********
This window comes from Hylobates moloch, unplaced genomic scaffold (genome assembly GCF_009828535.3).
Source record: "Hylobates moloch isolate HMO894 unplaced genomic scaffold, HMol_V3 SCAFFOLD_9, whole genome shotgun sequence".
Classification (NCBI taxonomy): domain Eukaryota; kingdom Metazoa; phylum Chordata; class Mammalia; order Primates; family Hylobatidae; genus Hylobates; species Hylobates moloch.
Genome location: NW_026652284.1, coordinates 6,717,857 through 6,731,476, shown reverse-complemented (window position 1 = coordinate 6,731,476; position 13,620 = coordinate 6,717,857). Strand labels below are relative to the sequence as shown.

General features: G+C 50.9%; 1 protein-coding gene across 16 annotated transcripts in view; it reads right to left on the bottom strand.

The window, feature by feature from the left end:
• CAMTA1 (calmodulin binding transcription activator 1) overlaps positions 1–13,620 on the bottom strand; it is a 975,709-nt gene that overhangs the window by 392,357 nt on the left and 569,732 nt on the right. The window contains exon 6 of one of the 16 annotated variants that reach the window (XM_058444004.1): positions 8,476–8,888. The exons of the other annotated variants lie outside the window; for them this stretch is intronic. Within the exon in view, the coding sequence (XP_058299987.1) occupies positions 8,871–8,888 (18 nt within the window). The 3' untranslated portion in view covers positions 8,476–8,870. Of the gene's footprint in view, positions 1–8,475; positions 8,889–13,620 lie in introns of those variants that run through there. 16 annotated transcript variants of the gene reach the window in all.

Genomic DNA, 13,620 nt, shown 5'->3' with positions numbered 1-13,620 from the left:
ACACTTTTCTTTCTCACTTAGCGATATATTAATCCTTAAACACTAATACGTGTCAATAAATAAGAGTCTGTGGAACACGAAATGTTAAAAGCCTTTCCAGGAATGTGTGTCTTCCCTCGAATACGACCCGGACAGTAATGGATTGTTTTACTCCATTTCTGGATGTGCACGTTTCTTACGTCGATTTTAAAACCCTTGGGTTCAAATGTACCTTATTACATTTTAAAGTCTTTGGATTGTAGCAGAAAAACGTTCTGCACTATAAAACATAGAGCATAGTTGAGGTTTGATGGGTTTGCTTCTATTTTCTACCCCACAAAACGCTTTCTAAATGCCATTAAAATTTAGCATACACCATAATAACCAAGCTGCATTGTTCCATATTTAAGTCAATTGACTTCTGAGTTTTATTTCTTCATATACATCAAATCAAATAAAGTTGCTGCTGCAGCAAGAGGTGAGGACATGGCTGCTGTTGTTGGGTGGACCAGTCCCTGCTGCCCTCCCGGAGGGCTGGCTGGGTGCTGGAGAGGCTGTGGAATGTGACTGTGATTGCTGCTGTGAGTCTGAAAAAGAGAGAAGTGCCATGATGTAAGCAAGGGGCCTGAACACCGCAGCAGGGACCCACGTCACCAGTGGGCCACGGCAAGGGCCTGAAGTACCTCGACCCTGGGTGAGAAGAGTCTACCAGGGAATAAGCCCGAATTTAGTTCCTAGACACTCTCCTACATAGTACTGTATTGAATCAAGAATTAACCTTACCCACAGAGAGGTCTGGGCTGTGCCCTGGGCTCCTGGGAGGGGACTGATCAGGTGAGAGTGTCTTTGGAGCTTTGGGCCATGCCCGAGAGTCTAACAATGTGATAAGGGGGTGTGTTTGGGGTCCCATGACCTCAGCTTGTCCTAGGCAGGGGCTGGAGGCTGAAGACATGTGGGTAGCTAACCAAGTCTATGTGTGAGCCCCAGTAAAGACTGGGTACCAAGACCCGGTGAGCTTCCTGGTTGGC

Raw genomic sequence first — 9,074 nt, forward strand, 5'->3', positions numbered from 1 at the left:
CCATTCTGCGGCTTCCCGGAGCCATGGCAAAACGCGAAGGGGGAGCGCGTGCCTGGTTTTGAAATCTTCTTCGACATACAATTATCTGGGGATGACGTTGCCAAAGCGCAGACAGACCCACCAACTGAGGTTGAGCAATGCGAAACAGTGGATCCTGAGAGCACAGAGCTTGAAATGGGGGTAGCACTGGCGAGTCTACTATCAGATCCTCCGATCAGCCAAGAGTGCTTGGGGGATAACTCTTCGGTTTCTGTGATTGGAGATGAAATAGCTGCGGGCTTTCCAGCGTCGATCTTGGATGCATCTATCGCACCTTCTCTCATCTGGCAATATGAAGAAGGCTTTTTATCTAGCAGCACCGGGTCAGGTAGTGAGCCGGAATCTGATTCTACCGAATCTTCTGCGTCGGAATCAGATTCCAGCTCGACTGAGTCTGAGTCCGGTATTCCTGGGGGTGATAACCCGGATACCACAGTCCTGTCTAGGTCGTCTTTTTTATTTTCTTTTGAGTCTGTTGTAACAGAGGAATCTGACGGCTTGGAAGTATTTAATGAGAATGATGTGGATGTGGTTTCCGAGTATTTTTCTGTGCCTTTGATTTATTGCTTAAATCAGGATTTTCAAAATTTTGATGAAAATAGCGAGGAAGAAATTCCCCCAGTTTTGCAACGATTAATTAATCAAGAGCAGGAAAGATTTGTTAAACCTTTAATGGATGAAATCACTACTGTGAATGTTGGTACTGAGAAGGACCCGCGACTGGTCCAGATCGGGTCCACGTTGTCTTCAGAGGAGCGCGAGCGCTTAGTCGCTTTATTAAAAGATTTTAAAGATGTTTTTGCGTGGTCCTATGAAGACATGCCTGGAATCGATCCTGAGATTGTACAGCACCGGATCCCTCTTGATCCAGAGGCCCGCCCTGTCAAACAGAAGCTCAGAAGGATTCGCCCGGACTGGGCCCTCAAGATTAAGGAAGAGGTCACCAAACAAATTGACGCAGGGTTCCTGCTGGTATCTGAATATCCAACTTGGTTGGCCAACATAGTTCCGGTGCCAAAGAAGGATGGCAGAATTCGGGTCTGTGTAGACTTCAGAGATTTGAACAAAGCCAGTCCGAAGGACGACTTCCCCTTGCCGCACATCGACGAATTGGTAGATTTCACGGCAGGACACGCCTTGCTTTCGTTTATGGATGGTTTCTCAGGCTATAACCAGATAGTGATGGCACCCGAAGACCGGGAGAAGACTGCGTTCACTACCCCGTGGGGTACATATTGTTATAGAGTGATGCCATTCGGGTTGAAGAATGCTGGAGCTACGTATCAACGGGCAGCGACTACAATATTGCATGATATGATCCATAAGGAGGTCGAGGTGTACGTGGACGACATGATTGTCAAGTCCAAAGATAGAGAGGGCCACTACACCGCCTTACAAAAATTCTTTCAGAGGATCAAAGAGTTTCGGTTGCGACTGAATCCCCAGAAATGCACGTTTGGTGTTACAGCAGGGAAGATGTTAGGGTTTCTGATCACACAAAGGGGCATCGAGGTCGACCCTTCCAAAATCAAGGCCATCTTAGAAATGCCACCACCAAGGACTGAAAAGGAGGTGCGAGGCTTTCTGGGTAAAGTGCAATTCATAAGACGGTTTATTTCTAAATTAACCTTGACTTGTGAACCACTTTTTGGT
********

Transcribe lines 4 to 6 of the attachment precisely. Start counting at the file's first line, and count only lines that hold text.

Genome location: NW_026652284.1, coordinates 6,717,857 through 6,731,476, shown reverse-complemented (window position 1 = coordinate 6,731,476; position 13,620 = coordinate 6,717,857). Strand labels below are relative to the sequence as shown.

General features: G+C 50.9%; 1 protein-coding gene across 16 annotated transcripts in view; it reads right to left on the bottom strand.

The window, feature by feature from the left end: